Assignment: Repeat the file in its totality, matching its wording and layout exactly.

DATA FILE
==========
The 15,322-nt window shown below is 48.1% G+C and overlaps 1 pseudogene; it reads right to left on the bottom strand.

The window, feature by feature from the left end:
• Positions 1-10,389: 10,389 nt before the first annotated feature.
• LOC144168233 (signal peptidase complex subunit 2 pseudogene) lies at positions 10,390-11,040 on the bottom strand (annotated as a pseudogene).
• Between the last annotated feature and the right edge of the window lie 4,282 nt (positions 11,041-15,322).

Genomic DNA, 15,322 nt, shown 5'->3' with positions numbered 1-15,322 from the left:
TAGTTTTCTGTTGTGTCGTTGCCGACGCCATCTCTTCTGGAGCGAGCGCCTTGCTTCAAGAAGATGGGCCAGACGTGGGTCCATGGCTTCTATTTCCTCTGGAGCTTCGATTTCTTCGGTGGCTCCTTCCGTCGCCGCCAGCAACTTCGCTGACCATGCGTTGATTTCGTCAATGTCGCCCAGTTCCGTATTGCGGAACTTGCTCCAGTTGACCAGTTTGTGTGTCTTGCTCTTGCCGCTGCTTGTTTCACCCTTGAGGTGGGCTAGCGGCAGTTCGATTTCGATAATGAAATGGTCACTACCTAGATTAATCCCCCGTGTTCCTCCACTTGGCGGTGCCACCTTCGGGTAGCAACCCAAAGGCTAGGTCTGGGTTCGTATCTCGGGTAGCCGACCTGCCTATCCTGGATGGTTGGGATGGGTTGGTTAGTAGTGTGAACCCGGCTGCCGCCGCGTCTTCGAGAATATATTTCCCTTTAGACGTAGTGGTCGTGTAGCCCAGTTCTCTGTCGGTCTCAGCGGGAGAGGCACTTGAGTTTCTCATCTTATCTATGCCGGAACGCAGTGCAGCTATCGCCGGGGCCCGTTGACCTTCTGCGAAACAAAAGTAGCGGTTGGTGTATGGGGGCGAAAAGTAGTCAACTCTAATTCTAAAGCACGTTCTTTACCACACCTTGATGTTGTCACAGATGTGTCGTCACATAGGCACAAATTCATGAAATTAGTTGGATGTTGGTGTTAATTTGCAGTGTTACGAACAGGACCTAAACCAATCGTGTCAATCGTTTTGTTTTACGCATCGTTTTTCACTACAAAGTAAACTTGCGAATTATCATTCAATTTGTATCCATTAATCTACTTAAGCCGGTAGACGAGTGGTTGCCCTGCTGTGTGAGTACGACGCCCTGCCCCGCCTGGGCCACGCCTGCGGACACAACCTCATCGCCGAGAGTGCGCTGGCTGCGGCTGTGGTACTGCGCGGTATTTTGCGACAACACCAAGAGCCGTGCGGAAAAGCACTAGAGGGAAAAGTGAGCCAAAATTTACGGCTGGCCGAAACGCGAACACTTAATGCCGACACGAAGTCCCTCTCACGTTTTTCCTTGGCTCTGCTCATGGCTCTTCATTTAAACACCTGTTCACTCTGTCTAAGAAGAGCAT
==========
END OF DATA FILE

The 15,322-nt window shown below is 48.1% G+C and overlaps 1 pseudogene; it reads right to left on the bottom strand.

The window, feature by feature from the left end:
• Positions 1-10,389: 10,389 nt before the first annotated feature.
• LOC144168233 (signal peptidase complex subunit 2 pseudogene) lies at positions 10,390-11,040 on the bottom strand (annotated as a pseudogene).
• Between the last annotated feature and the right edge of the window lie 4,282 nt (positions 11,041-15,322).

Genomic DNA, 15,322 nt, shown 5'->3' with positions numbered 1-15,322 from the left:
TAGTTTTCTGTTGTGTCGTTGCCGACGCCATCTCTTCTGGAGCGAGCGCCTTGCTTCAAGAAGATGGGCCAGACGTGGGTCCATGGCTTCTATTTCCTCTGGAGCTTCGATTTCTTCGGTGGCTCCTTCCGTCGCCGCCAGCAACTTCGCTGACCATGCGTTGATTTCGTCAATGTCGCCCAGTTCCGTATTGCGGAACTTGCTCCAGTTGACCAGTTTGTGTGTCTTGCTCTTGCCGCTGCTTGTTTCACCCTTGAGGTGGGCTAGCGGCAGTTCGATTTCGATAATGAAATGGTCACTACCTAGATTAATCCCCCGTGTTCCTCCACTTGGCGGTGCCACCTTCGGGTAGCAACCCAAAGGCTAGGTCTGGGTTCGTATCTCGGGTAGCCGACCTGCCTATCCTGGATGGTTGGGATGGGTTGGTTAGTAGTGTGAACCCGGCTGCCGCCGCGTCTTCGAGAATATATTTCCCTTTAGACGTAGTGGTCGTGTAGCCCAGTTCTCTGTCGGTCTCAGCGGGAGAGGCACTTGAGTTTCTCATCTTATCTATGCCGGAACGCAGTGCAGCTATCGCCGGGGCCCGTTGACCTTCTGCGAAACAAAAGTAGCGGTTGGTGTATGGGGGCGAAAAGTAGTCAACTCTAATTCTAAAGCACGTTCTTTACCACACCTTGATGTTGTCACAGATGTGTCGTCACATAGGCACAAATTCATGAAATTAGTTGGATGTTGGTGTTAATTTGCAGTGTTACGAACAGGACCTAAACCAATCGTGTCAATCGTTTTGTTTTACGCATCGTTTTTCACTACAAAGTAAACTTGCGAATTATCATTCAATTTGTATCCATTAATCTACTTAAGCCGGTAGACGAGTGGTTGCCCTGCTGTGTGAGTACGACGCCCTGCCCCGCCTGGGCCACGCCTGCGGACACAACCTCATCGCCGAGAGTGCGCTGGCTGCGGCTGTGGTACTGCGCGGTATTTTGCGACAACACCAAGAGCCGTGCGGAAAAGCACTAGAGGGAAAAGTGAGCCAAAATTTACGGCTGGCCGAAACGCGAACACTTAATGCCGACACGAAGTCCCTCTCACGTTTTTCCTTGGCTCTGCTCATGGCTCTTCATTTAAACACCTGTTCACTCTGTCTAAGAAGAGCAT